### 1More Concise Code

e.g.Longest consecutive rising days of each stock

SPL is simpler, eliminating any loop statements.

#### SQL

```SELECT CODE, MAX(con_rise) AS longest_up_days
FROM (
SELECT CODE, COUNT(*) AS con_rise
FROM (
SELECT CODE, DT,
SUM(updown_flag) OVER (PARTITION BY CODE ORDER BY CODE, DT) AS no_up_days
FROM (
SELECT CODE, DT,
CASE WHEN CL > LAG(CL) OVER (PARTITION BY CODE ORDER BY CODE, DT)  THEN 0
ELSE 1 END AS updown_flag
FROM stock
)    )
GROUP BY CODE, no_up_days
)GROUP BY CODE```

#### SPL

 A 1 =stock.sort(StockRecords.txt) 2 =T(A1).sort(DT) 3 =A2.group(CODE;~.group@i(CL< CL[-1]).max(~.len()):max_increase_days)

#### Python

```import pandas as pd
stock_file = "StockRecords.txt"
stock_info.sort_values(by=['CODE','DT'],inplace=True)
stock_group = stock_info.groupby(by='CODE')
stock_info['label'] = stock_info.groupby('CODE')['CL'].diff().fillna(0).le(0).astype(int).cumsum()
max_increase_days = {}
for code, group in stock_info.groupby('CODE'):
max_increase_days[code] = group.groupby('label').size().max() – 1
max_rise_df = pd.DataFrame(list(max_increase_days.items()), columns=['CODE', 'max_increase_days'])
```
e.g.E-commerce funnel analysis

SPL is simpler and aligns more with natural thinking. This code can handle any-step funnel, offering greater simplicity and versatility compared to SQL.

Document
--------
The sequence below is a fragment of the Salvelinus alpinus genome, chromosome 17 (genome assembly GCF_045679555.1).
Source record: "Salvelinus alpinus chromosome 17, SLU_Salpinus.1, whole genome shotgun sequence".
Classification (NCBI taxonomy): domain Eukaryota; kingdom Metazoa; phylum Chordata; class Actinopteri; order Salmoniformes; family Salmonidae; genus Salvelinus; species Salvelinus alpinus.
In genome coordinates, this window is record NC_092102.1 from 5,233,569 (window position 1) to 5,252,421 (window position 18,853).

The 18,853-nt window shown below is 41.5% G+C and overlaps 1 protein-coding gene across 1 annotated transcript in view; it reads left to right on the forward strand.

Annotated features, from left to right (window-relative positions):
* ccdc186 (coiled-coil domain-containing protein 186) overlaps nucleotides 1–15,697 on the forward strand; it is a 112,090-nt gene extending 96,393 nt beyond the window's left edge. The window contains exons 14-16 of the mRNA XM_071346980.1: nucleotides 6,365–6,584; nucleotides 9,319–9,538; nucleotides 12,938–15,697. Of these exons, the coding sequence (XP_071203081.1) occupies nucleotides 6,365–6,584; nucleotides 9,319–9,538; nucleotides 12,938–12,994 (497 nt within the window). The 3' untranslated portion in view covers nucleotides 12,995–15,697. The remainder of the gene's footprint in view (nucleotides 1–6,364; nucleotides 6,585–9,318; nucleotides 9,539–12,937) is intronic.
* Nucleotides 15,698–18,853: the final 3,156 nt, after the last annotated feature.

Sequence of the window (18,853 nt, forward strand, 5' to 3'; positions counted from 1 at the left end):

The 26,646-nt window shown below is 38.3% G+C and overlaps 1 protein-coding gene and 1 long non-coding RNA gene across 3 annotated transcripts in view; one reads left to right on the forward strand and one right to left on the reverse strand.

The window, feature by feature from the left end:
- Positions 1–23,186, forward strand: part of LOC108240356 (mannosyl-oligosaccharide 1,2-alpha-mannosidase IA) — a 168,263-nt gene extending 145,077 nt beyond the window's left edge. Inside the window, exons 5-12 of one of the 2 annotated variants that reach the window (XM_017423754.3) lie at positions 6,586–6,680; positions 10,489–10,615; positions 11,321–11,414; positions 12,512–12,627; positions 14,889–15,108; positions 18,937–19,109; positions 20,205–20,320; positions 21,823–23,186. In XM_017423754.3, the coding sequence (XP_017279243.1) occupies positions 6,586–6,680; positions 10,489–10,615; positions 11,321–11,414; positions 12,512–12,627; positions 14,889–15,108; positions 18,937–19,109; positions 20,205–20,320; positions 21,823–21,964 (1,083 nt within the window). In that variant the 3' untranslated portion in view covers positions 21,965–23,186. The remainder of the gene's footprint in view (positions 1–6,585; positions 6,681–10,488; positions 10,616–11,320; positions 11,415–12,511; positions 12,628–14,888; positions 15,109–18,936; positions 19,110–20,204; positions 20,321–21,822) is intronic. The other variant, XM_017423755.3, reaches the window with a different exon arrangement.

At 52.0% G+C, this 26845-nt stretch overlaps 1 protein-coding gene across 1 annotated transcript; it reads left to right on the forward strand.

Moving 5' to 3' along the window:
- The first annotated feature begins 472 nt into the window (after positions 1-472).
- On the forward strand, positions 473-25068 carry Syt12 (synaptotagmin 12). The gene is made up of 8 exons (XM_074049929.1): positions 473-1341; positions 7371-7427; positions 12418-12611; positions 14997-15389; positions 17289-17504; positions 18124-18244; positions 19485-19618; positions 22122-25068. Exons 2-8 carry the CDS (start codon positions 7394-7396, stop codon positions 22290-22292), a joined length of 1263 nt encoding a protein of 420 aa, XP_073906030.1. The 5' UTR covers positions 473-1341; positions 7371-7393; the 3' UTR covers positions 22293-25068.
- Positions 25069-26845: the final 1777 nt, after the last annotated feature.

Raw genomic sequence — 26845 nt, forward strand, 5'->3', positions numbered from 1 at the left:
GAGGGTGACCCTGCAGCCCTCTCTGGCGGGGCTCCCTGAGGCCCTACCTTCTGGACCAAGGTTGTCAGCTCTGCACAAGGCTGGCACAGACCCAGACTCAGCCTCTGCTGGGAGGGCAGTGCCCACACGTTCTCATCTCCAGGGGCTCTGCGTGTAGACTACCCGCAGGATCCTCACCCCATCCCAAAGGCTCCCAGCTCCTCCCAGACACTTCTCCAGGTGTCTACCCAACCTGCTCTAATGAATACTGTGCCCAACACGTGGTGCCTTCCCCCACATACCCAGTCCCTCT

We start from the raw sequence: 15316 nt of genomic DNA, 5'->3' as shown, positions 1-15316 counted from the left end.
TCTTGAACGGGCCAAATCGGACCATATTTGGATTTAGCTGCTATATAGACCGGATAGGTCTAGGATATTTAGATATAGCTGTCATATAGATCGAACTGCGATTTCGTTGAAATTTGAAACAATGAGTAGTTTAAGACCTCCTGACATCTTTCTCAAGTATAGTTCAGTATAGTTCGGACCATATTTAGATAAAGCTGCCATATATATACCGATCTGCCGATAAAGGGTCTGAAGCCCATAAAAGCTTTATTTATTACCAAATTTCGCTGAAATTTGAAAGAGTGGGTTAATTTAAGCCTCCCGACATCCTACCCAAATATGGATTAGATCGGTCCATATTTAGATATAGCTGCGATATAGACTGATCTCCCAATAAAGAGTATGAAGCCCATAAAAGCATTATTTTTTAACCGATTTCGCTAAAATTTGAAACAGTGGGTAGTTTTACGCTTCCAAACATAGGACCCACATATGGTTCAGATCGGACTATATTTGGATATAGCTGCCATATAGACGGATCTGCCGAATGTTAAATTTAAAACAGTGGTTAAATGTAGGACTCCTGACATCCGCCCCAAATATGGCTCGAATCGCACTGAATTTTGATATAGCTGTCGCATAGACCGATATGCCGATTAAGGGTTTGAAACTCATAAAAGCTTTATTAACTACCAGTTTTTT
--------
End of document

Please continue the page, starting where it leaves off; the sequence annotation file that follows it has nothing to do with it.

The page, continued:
#### SQL

```WITH e1 AS (
SELECT uid,1 AS step1, MIN(etime) AS t1
FROM events
WHERE etime>=end_date-14 AND etime< end_date AND etype='etype1'
GROUP BY uid),
e2 AS (
SELECT uid,1 AS step2, MIN(e1.t1) as t1, MIN(e2.etime) AS t2
FROM events AS e2 JOIN e1 ON e2.uid = e1.uid
WHERE e2.etime>=end_date-14 AND e2.etime< end_date AND e2.etime>t1 AND e2.etime< t1+7 AND etype='etype2'
GROUP BY uid),
e3 as (
SELECT uid,1 AS step3, MIN(e2.t1) as t1, MIN(e3.etime) AS t3
FROM events AS e3 JOIN e2 ON e3.uid = e2.uid
WHERE e3.etime>=end_date-14 AND e3.etime< end_date AND e3.etime>t2 AND e3.etime< t1+7 AND etype='etype3'
GROUP BY uid)
SELECT SUM(step1) AS step1, SUM(step2) AS step2, SUM(step3) AS step3
FROM e1 LEFT JOIN e2 ON e1.uid = e2.uid LEFT JOIN e3 ON e2.uid = e3.uid```

#### SPL

 A 1 =["etype1","etype2","etype3"] 2 =file("event.ctx").open() 3 =A2.cursor(id,etime,etype;etime>=end_date-14 && etime< end_date && A1.contain(etype)) 4 =A3.group(uid) 5 =A4.(~.sort(etime)).new(~.select@1(etype==A1(1)):first,~:all).select(first) 6 =A5.(A1.(t=if(#==1,t1=first.etime,if(t,all.select@1(etype==A1.~ && etime>t && etime< t1+7).etime, null)))) 7 =A6.groups(;count(~(1)):step1,count(~(2)):step2,count(~(3)):step3)

### 3Built-in big data and parallel processing capabilities

#### Simple Big Data Computing

##### In-memory computing
 A 1 smallData.txt 2 =file(A1).import@t() 3 =A2.groups(state;sum(amount):amount)